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Sixteen years ago I remember when I was about to catch the bus to school, and the television was on when I had heard the breaking news for the first time. It had been recently announced that one of the towers of the World Trade Center was struck by a passenger aircraft. My parents and I were confused about what was really going on. Did the pilot lose control over the plane? How does something like this happen?
By the time I arrived at school, everyone had been talking about it and we had just learned a second plane had struck the second tower. Surely this was not a freak accident but a deliberate attack, we thought. Knowing this, there was a surreal uneasiness that lingered in the air. Even though we lived in Canada, knowing that a terrorist attack of that scale was happening in our neighboring country made us question our own safety within our country’s borders.
But it didn’t take long for us to sift back into the sheltered complacency of life in rural Alberta. When you aren’t living in the midst of chaos, it’s easy to forget about what’s really going on in the world. Such a mindset reminds me of how the Hobbits lived in the Shire in The Lord of the Rings. With Sauron’s armies advancing over Middle Earth, the Hobbits were either unfazed or unaware of an imminent invasion. Even the Ents (tree-like creatures) brushed off the growing threat as not their own war to fight, until they discovered their own kind were wiped out in another part of their land.
Similarly, it’s difficult for us North Americans to imagine what it’s like to live in a land where war and persecution are rampant. Although we have our own set of problems out here, it can be argued that we live in a privileged safe space.
But, on the flip side, I don’t believe anything in this world is really safe at all.
Recently, in my own hometown, there was an act of terrorism committed by a man who attacked a police officer and struck pedestrians with a U-Haul van. You can read all about it here. I remember walking to meet with friends for a beer on that same street where the van flipped over. I don’t think I’ll ever look at that place the same again knowing what had happened.
And to top it off, I woke up this morning to the news of the largest mass-shooting in the U.S. since the Wounded Knew Massacre – in Las Vegas of all places, where people usually migrate to for leisure! There was no connection between this attack and the one that happened in Edmonton, but the fact that it happened shortly after was quite unsettling and suddenly made the world feel a lot less safe.
The funny thing about safe spaces is that, although they are well-meaning, they provide a false sense of comfort in a world that allows people to freely do as they will. No matter how many trigger warnings we can give to people, there will always be something they will see or hear out in the world that will upset them. No matter how much protective software or security passwords we use, our information online will always be subject to hackers who would eventually find ways to bypass them. No matter how many immigration laws our governments will implement, people will always find a way to enter our borders whether they intend to seek asylum or wreak havoc within our country. Even babies are not safe in the womb from medical ailments, miscarriage or a mother’s decision to abort. No matter how many laws our governments pass, people will either find ways around them or deliberately break them. And in an age of nuclear arms, no country on Earth is safe from a missile strike from afar.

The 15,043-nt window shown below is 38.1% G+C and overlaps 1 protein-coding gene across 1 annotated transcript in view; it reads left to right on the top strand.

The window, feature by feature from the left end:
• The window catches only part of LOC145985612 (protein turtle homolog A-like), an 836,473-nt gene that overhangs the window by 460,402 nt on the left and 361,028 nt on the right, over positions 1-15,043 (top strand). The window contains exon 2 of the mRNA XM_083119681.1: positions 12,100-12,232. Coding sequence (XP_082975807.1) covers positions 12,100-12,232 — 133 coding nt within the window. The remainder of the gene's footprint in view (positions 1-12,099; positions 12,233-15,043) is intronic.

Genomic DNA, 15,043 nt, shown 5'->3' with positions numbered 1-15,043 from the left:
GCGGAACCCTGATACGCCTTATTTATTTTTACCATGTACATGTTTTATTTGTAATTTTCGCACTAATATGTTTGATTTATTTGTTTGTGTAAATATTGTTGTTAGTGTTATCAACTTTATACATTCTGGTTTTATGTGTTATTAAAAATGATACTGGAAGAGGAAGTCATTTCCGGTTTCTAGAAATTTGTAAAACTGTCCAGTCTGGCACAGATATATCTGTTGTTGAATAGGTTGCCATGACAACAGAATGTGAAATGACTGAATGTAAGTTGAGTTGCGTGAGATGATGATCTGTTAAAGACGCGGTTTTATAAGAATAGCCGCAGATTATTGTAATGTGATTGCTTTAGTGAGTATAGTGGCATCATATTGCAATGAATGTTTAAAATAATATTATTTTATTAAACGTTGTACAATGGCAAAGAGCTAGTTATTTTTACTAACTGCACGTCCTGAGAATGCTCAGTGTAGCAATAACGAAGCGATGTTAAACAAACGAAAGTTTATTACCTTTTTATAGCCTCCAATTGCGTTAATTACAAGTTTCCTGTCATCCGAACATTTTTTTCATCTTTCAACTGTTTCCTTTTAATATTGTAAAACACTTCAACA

Safe spaces are but an illusion to make us feel safe. They certainly do not protect us from the ramifications of other people’s actions, or even the consequences of our own.
And the painful reality is, as long as human nature goes about the way it does, there are no safe spaces. None.
I’ve heard a story once about a boy who would cry for his father at night because he was afraid of monsters in his bedroom. The father would try to console him and tell him there are no such thing as monsters. But after so many unsuccessful attempts, the boy was unconvinced and the father was running out of ideas to make him stop crying for him and go to sleep. The boy finally asked him,
“Daddy, can you pray that I’ll be safe from the monsters in my room?”
The father paused for a moment, then suddenly had an idea and responded,
“No, son. I’m not going to pray for you to be safe. I’m going to pray for you to be dangerous! I want you to be so dangerous that those monsters would be so afraid they wouldn’t even think of going near you!”
Although the father could have reinforced the fact that there really weren’t any monsters in his son’s bedroom, what he did was instill a sense of confidence for him to face his fears.
Sometimes, in order to face our fears or possible danger, we need to learn how to take courage and become dangerous.
In conclusion, we have a responsibility to protect those around us who are vulnerable and unable to fend for themselves, to ward off evil, hatred and falsehood and defend what is good and true.
In order for others to be safe, we have a responsibility to be dangerous.